Thereafter, until the airborne attack on 20 May, small parties made their way to Crete. Sometimes names were recorded, but very often the records were left behind on that island. The only reference may be a cable from Crete to New Zealand Headquarters in Egypt such as ‘Arrived Crete 14 May 13 other ranks’; a note that on 4 May forty arrived from Crete, ‘mostly New Zealanders’, who had been guarding the Shell Oil refinery; or the name of a Maori who had been captured at Kalamata and who by some unstated means had managed to escape. Sometimes those who reached Crete rejoined their units, took part in the fighting and were then killed or captured. The Mobile Dental Unit, for instance, records that Driver Ferris1 escaped by small boat but was compelled to return to land for ten to fourteen days. There he met Drivers Easton2 and Craig,3 who had been captured at Kalamata but had escaped and made their way through to the coast. Joining forces with eight other fugitives and securing a small boat, they reached Crete some days before the air attack. The survivors from the fighting joined in the march over the hills to the evacuation beaches, but several ‘have not yet reported.’4 Such a note in many of the war diaries for the Crete campaign explains why there are so many gaps in the history of the last few days in Greece.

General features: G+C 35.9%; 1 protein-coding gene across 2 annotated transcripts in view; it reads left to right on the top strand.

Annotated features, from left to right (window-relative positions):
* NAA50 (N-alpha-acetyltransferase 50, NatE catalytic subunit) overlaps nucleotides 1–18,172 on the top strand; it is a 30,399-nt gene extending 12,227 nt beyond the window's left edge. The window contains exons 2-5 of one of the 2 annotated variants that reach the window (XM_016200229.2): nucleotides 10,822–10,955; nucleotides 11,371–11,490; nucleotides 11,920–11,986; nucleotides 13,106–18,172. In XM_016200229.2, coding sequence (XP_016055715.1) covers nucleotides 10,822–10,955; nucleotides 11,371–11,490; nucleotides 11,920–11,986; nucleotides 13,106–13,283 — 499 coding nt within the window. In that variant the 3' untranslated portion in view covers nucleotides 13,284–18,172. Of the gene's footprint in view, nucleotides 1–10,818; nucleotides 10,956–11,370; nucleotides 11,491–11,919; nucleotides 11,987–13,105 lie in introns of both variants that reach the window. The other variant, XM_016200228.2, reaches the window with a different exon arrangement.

1 Dvr W. W. Ferris; Dunedin; born Oamaru, 16 Dec 1914; driver.

2 Dvr J. Easton; Oamaru; born Invercargill, 13 Oct 1908; butcher; p.w. 29 Apr 1941; escaped to Crete; recaptured 1 Jun 1941; repatriated Nov 1943.

3 Dvr J. C. Craig; Westport; born Westport, 23 Jan 1910; service-car driver; p.w. 29 Apr 1941; escaped to Crete; recaptured 1 Jun 1941; repatriated Nov 1943.

4 War diary of ADDS, NZ Dental Corps, May 1941, Appx VI.